Tests are still under way, but News 8 has obtained some of the test results from the Barnett Shale Air Quality study, looking at levels of the cancer-causing toxin benzene.
If the air you breathe for years contains more than 1.4 parts per billion of benzene, state investigators start getting concerned about your health. "It can cause blood diseases leading up to leukemia,” said Texas Commission on Environmental Quality toxicologist Dr. Mike Honeycutt.
So imagine the reaction of scientists looking at an air sample from a Targa Resources compressor station, outside Decatur, west of DISH in Denton County. The sample revealed a level of 1,100 parts per billion of benzene.
"That would be equivalent to opening up a can of gasoline and holding it up under your nose," Honeycutt said.
In a statement, Targa Resources president Joe Bob Perkins said:
“Targa Resources recently learned of a news story referring to the TCEQ’s concerns over emissions from natural gas production in the Barnett Shale. Targa Resources has a strong commitment to our environmental obligations, and we have been recognized for our efforts to improve air quality. While Targa Resources’ goal is to operate our facilities in compliance with all applicable regulations, we also focus on conducting our operations in cooperation with the communities in which we operate. Targa Resources has worked with the TCEQ to ensure compliance with current emissions permits in North Texas and will continue working with the TCEQ as it gathers data and considers updating existing regulations in the area.”
But the study has uncovered even higher levels of benzene in the air. A sample taken at a nearby Devon Energy well head revealed 15,000 parts per billion of benzene.
Devon Energy spokesman Chip Minty points out a reading on public property, further from the wellhead, would have been lower, and provided the following statement:
"...a TCEQ survey sample reflected that a Devon well was emitting natural gas from its wellhead. Prior to its notification of this emission, Devon personnel had found and corrected the leak during the regular course of business ... Devon is sensitive to air quality in North Texas, and uses a number of innovations to reduce its air emissions, such as reduced emission completion methods, low emission valves and vapor recovery systems. Devon’s ongoing effort to reduce emissions is part of Devon’s role as a member of the Environmental Protection Agency’s Natural Gas STAR program, a voluntary partnership aimed at reducing natural gas emissions. In addition to our independent efforts, we are working closely with TCEQ to address current emissions concerns in North Texas. We appreciate the leadership role TCEQ is playing in addressing recent questions about air quality in North Texas."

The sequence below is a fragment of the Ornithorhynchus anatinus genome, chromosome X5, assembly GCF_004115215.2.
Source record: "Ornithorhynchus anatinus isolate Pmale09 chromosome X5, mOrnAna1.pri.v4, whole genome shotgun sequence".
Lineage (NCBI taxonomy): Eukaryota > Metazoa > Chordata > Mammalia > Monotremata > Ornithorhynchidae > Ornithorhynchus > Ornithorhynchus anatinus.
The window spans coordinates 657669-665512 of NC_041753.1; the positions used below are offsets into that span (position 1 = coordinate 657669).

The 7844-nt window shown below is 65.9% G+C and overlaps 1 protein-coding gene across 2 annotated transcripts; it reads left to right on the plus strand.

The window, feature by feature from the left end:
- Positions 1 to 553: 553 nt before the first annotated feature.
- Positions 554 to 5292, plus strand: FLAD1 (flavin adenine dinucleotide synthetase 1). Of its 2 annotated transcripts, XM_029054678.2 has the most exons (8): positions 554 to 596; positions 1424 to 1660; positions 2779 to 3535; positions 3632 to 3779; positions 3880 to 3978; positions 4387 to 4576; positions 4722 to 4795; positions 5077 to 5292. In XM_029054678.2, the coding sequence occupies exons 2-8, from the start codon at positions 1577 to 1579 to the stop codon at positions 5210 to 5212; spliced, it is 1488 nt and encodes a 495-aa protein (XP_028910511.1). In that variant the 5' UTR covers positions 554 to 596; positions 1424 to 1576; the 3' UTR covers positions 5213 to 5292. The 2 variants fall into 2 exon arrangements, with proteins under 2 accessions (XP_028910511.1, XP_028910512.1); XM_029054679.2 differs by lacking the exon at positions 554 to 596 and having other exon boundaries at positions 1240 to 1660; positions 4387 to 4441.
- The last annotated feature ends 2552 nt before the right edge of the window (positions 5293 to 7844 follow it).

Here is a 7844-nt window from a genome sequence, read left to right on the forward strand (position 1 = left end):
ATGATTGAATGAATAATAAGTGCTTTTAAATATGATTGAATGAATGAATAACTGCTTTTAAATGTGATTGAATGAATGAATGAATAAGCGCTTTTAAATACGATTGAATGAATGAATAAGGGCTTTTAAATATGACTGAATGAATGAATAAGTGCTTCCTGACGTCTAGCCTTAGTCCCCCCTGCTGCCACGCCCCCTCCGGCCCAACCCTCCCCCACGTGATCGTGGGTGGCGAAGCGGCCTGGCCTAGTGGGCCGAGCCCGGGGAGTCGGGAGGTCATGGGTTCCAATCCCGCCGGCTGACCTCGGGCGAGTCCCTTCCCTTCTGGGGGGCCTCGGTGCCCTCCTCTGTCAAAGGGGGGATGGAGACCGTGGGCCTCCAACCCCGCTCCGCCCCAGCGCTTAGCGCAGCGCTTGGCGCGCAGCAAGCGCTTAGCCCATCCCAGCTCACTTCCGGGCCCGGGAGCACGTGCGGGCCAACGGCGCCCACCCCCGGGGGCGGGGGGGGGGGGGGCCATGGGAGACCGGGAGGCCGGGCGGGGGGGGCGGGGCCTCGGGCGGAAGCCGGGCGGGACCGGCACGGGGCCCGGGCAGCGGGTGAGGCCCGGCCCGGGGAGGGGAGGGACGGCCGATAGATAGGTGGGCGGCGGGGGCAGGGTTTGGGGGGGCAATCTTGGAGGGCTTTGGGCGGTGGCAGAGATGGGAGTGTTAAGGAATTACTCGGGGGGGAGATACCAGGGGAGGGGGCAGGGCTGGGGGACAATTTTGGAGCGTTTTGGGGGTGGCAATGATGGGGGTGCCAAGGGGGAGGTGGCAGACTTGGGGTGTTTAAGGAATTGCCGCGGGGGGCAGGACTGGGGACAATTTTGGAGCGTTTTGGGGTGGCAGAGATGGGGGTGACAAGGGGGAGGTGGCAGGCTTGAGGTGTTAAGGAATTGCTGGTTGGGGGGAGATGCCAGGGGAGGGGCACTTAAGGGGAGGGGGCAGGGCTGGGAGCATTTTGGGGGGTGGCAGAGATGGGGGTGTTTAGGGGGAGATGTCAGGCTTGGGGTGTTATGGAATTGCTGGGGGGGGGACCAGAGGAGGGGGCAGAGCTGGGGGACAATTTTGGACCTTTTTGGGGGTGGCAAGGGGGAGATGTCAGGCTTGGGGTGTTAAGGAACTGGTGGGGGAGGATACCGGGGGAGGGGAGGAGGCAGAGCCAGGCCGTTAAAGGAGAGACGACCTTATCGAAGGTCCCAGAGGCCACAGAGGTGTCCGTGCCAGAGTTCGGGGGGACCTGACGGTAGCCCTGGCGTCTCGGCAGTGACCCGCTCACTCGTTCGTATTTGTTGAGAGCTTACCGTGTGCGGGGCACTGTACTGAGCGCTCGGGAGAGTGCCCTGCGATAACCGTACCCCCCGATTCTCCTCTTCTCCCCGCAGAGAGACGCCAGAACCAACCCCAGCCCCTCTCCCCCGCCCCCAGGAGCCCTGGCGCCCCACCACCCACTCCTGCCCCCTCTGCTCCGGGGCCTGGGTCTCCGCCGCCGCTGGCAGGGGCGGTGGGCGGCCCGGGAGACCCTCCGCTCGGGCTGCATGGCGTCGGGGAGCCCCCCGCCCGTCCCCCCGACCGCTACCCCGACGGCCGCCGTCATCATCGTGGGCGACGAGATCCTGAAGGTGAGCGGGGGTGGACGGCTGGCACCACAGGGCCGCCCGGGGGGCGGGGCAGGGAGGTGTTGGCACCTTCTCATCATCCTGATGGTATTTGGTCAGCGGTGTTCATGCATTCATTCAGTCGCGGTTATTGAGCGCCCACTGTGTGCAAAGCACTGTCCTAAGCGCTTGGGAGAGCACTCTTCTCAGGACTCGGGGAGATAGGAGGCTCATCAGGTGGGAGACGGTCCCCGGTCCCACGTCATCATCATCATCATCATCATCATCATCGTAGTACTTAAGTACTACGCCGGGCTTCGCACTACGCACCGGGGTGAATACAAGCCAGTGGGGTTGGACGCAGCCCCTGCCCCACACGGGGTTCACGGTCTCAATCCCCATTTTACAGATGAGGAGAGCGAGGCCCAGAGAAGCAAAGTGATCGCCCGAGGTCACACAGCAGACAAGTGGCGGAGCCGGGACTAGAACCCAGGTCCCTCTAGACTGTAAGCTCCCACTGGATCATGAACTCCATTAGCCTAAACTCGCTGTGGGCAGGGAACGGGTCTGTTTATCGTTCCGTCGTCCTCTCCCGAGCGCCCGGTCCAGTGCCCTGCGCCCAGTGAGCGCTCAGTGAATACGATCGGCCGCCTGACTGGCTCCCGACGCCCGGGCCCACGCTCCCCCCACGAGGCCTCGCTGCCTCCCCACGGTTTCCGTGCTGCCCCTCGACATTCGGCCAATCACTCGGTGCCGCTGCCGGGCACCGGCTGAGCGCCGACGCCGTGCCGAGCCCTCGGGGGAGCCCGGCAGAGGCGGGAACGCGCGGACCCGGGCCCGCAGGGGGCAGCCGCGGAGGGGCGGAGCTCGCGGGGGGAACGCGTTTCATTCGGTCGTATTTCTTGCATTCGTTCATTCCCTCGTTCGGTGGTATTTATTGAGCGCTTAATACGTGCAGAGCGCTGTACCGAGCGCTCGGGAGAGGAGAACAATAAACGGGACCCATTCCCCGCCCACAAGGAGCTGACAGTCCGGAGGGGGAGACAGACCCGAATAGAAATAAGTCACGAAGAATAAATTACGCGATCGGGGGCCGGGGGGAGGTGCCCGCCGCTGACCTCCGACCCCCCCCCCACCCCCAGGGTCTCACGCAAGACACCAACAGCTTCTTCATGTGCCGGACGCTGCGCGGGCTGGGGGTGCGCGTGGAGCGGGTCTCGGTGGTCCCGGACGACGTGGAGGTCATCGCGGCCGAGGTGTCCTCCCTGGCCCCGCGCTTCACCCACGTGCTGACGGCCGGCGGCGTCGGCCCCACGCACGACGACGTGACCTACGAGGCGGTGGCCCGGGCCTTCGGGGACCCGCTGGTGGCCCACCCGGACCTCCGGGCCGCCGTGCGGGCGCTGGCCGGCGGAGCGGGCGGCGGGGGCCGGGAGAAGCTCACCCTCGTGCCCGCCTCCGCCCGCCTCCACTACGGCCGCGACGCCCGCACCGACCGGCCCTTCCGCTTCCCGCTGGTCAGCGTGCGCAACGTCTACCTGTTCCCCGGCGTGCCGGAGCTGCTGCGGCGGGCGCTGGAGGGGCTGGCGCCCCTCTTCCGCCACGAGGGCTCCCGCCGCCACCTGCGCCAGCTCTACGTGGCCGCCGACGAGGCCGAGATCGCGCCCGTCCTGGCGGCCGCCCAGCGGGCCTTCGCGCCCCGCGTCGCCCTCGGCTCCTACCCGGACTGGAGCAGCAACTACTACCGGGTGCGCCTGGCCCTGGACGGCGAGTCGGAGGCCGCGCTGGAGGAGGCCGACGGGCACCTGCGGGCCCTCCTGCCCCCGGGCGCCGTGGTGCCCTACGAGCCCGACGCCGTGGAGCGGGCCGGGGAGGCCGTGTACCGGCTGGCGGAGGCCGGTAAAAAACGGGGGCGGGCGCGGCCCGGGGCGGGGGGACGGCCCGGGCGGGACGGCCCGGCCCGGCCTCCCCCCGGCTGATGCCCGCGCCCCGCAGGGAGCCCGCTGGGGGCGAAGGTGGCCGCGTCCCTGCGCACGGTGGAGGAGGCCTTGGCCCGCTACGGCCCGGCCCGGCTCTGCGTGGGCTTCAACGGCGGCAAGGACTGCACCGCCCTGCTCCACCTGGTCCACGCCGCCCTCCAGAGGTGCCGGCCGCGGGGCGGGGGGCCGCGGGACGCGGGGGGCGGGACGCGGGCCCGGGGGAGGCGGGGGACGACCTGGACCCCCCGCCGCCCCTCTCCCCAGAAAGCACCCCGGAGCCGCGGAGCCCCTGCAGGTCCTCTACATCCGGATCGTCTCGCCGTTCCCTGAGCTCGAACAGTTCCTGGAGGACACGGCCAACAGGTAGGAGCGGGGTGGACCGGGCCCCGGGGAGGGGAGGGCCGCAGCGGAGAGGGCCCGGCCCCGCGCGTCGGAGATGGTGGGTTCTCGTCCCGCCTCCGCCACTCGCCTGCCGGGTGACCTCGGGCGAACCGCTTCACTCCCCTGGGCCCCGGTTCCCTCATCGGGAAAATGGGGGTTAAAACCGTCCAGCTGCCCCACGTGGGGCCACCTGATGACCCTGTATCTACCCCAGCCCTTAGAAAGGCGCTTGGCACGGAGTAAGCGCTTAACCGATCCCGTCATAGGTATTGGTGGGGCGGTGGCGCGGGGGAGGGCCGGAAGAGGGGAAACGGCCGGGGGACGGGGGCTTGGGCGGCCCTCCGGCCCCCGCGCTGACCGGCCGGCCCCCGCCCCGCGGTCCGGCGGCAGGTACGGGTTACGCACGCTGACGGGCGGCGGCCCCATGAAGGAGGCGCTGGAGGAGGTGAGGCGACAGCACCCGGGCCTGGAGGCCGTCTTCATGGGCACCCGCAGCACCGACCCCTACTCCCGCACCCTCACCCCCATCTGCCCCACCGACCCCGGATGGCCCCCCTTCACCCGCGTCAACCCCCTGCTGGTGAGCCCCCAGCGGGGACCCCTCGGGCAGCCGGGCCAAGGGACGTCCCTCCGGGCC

Other high readings revealed so far include a compressor station outside Weatherford and a disposal well outside Springtown in Parker County, both of which at dozens of times exceeded the benchmark for concern about long-term exposure.
Parker County Judge Mark Riley ordered the TCEQ testing and records be made available to any citizen who requests them, free of charge. “We want everybody in the community to know there‘s a potential here, and also there are steps being taken to hopefully resolve this issue,” Riley said.
Since August, TCEQ has taken about 300 air samples at approximately 30 facilities in Tarrant, Wise, Denton, Park, and Johnson counties. Of those, 50 samples exceeded the commission's benchmark for concern about long-term health risk, which refers to exposure over multiple years.
TCEQ cautions that long-term testing is needed to see if the samples are in line with the benzene levels that exist over the course of a year.
"The benzene numbers that we're finding are coming from some part of the oil and gas facilities, so we have to figure out what parts, and how to resolve that issue,” Honeycutt said.
The current study and full testing results won't be released for weeks. The next big hurdle may be figuring out how widespread elevated benzene emissions from natural gas facilities might be.
“We don't know if it's one out of every 10, one out of every 100, one out of every 1,000," Honeycutt said.
One area municipality isn't waiting. DISH -- ringed by compressor stations -- has sent a letter to companies in and around the town, asking operations be halted until more is known.
Thus far, the town southwest of Denton has received no responses.